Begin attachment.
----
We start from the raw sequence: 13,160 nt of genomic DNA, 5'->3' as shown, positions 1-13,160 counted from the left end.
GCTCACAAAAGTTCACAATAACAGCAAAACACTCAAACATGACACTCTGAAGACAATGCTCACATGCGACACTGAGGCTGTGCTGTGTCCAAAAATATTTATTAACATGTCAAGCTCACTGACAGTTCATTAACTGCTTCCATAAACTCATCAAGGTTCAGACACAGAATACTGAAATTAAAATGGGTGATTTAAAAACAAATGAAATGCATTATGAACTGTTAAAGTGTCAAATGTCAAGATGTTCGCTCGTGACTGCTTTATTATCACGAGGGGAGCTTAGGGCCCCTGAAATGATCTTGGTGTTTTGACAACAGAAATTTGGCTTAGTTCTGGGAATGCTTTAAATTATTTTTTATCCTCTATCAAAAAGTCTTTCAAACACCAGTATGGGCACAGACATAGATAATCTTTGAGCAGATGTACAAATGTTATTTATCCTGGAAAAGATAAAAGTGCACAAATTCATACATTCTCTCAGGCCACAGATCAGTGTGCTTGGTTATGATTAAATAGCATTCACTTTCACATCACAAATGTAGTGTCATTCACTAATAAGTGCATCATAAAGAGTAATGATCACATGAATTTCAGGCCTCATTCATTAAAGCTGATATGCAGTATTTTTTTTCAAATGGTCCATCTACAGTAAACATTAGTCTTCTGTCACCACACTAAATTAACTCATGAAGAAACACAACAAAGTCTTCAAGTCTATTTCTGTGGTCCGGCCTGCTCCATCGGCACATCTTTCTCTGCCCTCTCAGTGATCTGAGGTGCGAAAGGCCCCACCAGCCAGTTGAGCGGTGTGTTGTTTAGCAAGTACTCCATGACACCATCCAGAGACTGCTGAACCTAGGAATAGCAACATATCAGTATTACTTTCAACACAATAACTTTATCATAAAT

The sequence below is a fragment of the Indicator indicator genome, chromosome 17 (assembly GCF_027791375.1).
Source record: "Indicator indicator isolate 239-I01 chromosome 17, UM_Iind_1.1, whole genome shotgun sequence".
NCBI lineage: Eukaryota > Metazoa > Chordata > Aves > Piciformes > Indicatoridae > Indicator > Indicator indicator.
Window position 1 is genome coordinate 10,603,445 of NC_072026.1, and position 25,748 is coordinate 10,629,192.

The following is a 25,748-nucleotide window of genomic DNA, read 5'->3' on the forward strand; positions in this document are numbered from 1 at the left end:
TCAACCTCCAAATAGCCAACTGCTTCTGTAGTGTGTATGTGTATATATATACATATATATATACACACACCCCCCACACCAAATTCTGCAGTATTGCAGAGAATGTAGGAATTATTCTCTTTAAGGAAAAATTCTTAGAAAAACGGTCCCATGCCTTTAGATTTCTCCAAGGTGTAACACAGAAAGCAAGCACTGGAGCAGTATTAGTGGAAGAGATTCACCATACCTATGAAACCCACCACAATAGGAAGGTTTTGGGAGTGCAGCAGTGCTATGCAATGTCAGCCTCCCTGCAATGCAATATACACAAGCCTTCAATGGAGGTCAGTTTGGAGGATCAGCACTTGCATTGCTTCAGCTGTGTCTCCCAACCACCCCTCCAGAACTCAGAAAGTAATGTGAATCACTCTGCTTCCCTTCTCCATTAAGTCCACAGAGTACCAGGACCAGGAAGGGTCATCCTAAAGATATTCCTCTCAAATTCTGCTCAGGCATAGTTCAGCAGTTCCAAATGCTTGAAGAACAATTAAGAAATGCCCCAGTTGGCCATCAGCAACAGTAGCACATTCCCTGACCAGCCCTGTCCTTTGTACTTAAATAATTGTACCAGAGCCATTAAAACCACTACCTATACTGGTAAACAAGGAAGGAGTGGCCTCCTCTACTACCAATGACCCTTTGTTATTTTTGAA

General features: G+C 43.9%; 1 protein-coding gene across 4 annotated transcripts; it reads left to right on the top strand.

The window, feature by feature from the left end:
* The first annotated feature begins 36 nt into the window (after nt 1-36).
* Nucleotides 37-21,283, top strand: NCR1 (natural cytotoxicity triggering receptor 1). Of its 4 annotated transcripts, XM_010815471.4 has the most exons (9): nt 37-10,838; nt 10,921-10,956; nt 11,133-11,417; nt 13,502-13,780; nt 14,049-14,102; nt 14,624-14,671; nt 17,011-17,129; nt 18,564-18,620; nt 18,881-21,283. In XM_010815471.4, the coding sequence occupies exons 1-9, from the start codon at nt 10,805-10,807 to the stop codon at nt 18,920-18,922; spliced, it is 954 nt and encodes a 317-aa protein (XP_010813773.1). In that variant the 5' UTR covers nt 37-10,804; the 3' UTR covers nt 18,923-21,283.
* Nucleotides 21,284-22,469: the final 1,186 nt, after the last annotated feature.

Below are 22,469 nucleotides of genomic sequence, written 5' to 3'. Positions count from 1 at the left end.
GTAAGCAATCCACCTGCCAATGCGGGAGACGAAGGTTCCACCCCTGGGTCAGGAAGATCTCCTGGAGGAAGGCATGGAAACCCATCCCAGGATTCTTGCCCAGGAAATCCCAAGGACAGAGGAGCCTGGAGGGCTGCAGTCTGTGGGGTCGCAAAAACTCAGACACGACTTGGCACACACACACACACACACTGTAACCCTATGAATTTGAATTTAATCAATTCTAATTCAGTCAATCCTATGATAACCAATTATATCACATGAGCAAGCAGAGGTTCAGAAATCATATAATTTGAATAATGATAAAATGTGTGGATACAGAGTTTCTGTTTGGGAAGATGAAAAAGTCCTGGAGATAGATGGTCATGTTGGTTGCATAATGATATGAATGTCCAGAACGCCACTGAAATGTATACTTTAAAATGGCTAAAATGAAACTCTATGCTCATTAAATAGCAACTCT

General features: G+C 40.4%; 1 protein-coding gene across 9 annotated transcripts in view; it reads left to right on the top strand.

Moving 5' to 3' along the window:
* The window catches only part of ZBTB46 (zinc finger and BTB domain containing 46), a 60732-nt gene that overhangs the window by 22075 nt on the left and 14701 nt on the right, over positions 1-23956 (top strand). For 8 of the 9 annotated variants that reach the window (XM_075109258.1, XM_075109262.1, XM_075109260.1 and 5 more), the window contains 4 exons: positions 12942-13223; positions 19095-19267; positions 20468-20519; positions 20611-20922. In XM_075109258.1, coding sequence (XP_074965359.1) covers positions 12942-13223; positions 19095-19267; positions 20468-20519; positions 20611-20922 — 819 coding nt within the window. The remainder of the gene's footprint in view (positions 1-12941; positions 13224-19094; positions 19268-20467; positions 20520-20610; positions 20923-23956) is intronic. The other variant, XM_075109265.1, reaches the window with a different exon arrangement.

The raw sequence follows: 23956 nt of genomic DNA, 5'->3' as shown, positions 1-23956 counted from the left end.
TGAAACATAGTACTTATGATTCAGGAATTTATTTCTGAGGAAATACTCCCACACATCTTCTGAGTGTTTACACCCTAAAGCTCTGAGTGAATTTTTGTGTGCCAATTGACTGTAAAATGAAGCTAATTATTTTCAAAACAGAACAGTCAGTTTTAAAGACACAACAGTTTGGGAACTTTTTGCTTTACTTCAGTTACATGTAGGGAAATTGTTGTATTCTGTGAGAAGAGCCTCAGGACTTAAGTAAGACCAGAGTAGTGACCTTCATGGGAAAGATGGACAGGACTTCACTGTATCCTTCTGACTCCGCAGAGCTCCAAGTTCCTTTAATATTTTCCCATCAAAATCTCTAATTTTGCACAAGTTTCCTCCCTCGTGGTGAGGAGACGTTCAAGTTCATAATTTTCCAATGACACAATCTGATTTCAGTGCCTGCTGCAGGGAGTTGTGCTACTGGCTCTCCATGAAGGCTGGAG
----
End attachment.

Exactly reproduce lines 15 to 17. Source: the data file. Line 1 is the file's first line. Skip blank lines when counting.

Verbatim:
GTAAGCAATCCACCTGCCAATGCGGGAGACGAAGGTTCCACCCCTGGGTCAGGAAGATCTCCTGGAGGAAGGCATGGAAACCCATCCCAGGATTCTTGCCCAGGAAATCCCAAGGACAGAGGAGCCTGGAGGGCTGCAGTCTGTGGGGTCGCAAAAACTCAGACACGACTTGGCACACACACACACACACACTGTAACCCTATGAATTTGAATTTAATCAATTCTAATTCAGTCAATCCTATGATAACCAATTATATCACATGAGCAAGCAGAGGTTCAGAAATCATATAATTTGAATAATGATAAAATGTGTGGATACAGAGTTTCTGTTTGGGAAGATGAAAAAGTCCTGGAGATAGATGGTCATGTTGGTTGCATAATGATATGAATGTCCAGAACGCCACTGAAATGTATACTTTAAAATGGCTAAAATGAAACTCTATGCTCATTAAATAGCAACTCT

General features: G+C 40.4%; 1 protein-coding gene across 9 annotated transcripts in view; it reads left to right on the top strand.

Moving 5' to 3' along the window: